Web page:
I just figured I'd toss a question out to get some gears spinning. You answered too quickly.

I like to ask SVFR questions on checkrides. Typically I'll ask the max altitude you can leave a D at SVFR.

Say you're flying out of Stennis on a 230deg course. The clearance is usually "Cleared out of the D surface area at or below 2500. Maintian SVFR until clear of controlled airspace."

It's interesting the answers I'll get.


Screen Shot 2013 02 24 At 8.15.59 PM



Oooooh, I just noticed the "NO SVFR" that you mentioned. Does that apply to helicopters?

Edited by C of G, 24 February 2013 - 21:25.

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#11 Counterrotate

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Posted 24 February 2013 - 21:35

I just figured I'd toss a question out to get some gears spinning. You answered too quickly.

I like to ask SVFR questions on checkrides. Typically I'll ask the max altitude you can leave a D at SVFR.

Say you're flying out of Stennis on a 230deg course. The clearance is usually "Cleared out of the D surface area at or below 2500. Maintian SVFR until clear of controlled airspace."

It's interesting the answers I'll get.





Oooooh, I just noticed the "NO SVFR" that you mentioned. Does that apply to helicopters?


Ah. I'll play your little game... Does it? (I just found the answer, but will let someone else take a crack at it this time).
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#12 Velocity173

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Posted 24 February 2013 - 22:13

I just figured I'd toss a question out to get some gears spinning. You answered too quickly.

I like to ask SVFR questions on checkrides. Typically I'll ask the max altitude you can leave a D at SVFR.

Say you're flying out of Stennis on a 230deg course. The clearance is usually "Cleared out of the D surface area at or below 2500. Maintian SVFR until clear of controlled airspace."

It's interesting the answers I'll get.





Oooooh, I just noticed the "NO SVFR" that you mentioned. Does that apply to helicopters?


Depart at 600 ft agl. No "No SVFR" doesn't apply to helos.

#13 C of G

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Posted 24 February 2013 - 22:26

600? How do you come up with that?
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#14 ridethisbike

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Posted 24 February 2013 - 22:42

I don't believe the alternate required for helicopters is ETA +/- 1 hour. I think it's just at the ETA.


Yep. You're right and I edited my post to hopefully not add confusion. I have that 1121 everywhere in my notes. It was taught to us as "best practice" during planning. I guess I just read it so much in my notes that it stuck in there as regulatory.

#15 ridethisbike

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Posted 24 February 2013 - 22:46

600? How do you come up with that?


I think that's just to be under E and in the Below 1200' AGL G weather minimums (clear of clouds. see and avoid)

#16 C of G

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Posted 24 February 2013 - 22:49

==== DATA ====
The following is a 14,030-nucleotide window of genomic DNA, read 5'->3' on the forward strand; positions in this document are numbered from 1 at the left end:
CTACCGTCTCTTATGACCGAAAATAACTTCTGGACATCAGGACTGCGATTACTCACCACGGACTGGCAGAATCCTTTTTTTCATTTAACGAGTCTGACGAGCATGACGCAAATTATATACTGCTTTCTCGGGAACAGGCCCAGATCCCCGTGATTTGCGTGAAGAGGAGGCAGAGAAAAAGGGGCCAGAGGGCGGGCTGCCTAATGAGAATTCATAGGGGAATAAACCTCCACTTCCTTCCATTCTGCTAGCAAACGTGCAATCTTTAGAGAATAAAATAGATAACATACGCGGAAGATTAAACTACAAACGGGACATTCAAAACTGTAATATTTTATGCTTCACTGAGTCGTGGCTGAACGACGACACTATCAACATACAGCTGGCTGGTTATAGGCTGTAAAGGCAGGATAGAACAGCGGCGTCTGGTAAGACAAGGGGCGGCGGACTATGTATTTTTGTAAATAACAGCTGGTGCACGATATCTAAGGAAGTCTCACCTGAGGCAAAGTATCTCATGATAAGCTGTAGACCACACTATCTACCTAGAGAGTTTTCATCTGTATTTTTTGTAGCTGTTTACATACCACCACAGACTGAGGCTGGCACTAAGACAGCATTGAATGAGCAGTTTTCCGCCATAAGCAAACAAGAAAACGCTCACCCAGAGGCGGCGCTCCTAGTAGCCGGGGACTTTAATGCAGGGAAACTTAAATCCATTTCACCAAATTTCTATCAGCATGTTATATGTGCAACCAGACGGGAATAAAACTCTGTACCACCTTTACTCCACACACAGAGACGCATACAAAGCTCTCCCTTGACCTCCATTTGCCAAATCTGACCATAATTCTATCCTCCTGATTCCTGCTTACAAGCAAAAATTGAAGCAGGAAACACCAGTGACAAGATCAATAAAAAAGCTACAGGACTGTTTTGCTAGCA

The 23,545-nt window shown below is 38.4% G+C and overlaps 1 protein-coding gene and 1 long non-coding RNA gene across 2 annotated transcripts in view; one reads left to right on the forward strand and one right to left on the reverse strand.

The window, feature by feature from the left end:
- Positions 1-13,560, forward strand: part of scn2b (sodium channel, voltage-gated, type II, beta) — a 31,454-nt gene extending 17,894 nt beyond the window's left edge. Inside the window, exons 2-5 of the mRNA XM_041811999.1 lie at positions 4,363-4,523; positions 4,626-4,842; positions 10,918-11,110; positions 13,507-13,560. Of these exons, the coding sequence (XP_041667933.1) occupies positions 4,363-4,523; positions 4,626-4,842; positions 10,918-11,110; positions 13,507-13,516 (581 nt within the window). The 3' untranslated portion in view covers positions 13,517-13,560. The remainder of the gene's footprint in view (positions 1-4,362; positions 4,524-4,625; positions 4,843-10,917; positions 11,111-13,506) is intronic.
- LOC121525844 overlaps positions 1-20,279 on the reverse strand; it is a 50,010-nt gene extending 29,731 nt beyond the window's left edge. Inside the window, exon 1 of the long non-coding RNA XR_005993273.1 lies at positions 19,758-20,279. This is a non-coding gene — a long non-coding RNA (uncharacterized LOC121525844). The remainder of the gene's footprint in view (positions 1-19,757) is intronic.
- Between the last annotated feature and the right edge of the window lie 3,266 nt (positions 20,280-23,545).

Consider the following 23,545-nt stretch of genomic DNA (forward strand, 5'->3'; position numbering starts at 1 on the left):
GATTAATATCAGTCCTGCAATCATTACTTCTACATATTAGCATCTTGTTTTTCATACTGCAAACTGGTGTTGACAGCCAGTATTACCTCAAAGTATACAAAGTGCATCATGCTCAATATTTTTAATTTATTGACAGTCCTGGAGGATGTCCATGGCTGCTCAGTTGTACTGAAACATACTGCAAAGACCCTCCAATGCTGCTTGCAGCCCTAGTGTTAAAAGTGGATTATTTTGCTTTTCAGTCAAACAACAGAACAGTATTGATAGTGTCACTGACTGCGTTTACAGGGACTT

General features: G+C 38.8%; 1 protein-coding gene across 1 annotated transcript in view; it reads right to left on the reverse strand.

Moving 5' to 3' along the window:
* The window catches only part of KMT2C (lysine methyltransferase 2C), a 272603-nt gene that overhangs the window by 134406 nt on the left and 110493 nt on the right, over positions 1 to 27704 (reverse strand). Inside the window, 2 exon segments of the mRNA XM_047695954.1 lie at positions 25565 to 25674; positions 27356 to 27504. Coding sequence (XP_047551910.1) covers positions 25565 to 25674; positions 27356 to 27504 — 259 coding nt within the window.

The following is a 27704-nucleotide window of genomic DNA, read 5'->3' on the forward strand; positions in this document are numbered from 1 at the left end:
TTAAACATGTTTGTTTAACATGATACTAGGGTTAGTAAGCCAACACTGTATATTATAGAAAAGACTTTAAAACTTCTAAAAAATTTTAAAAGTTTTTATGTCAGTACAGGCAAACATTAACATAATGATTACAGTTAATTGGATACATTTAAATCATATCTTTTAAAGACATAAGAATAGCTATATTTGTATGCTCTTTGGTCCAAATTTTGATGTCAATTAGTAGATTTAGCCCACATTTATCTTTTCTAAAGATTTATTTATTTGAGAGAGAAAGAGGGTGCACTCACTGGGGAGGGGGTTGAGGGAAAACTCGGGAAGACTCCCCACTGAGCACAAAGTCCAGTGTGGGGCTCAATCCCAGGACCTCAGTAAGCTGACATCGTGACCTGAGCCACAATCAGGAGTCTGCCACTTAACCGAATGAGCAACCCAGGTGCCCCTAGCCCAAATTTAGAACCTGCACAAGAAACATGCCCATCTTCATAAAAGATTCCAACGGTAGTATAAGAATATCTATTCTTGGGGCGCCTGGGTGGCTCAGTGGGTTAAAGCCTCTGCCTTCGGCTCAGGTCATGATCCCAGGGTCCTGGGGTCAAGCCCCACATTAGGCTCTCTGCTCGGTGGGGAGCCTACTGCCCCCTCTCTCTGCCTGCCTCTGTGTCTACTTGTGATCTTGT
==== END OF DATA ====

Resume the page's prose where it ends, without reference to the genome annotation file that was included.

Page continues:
I think that's just to be under E in the Below 1200' AGL G weather minimums (clear of clouds. see and avoid)


Is that where E starts in that area? If so, why be that far under the floor? 500 below the clouds?


I should have given the conditions for a SVFR request anyway.


Let's say ATIS says ovc 1100 vis 2 miles blah blah blah...

Edited by C of G, 24 February 2013 - 22:53.

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#17 ridethisbike

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Posted 24 February 2013 - 22:53

Well you'll be in the low G anyways, but no, it starts at 700' in that area.

Why do I feel like I'm in a check ride right now?
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#18 Counterrotate

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Posted 24 February 2013 - 23:14

I think that's just to be under E and in the Below 1200' AGL G weather minimums (clear of clouds. see and avoid)


First off, you are getting your G mixed up with your E. Second off, I thought we were talking about the portion of E that extends to the surface for non controlled fields with instrument approaches?

#19 ridethisbike

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Posted 24 February 2013 - 23:31

First off, you are getting your G mixed up with your E. Second off, I thought we were talking about the portion of E that extends to the surface for non controlled fields with instrument approaches?


I beg to differ on me getting them mixed up. I know exactly what all the minimums are. I think you're misunderstanding something I said.

We were talking about all things SVFR. It just happened to turn into an impromptu check ride. These things happen... haha


I think the mix up is in the way I worded my answer. I meant you'd be in low G if you departed the D airspace at 600'. Which puts you in the below 1200' G. And that altitude of 600' puts you below the 700' floor of E surrounding that airport

#20 Velocity173

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Posted 24 February 2013 - 23:44

600? How do you come up with that?


Well not that the ATIS observation applies to the E transition area but it isn't magically going to get better once you leave the D. So, at 600 AGL I"ll be 100 ft below the E transition which would require 3 miles flight vis and BCC. At 600 AGL all I need is CoC. Since pretty much no one flys AGL, I'd say a safe altitude to depart that airport would be 700 msl or 700 agl if I had terrain following radar. :)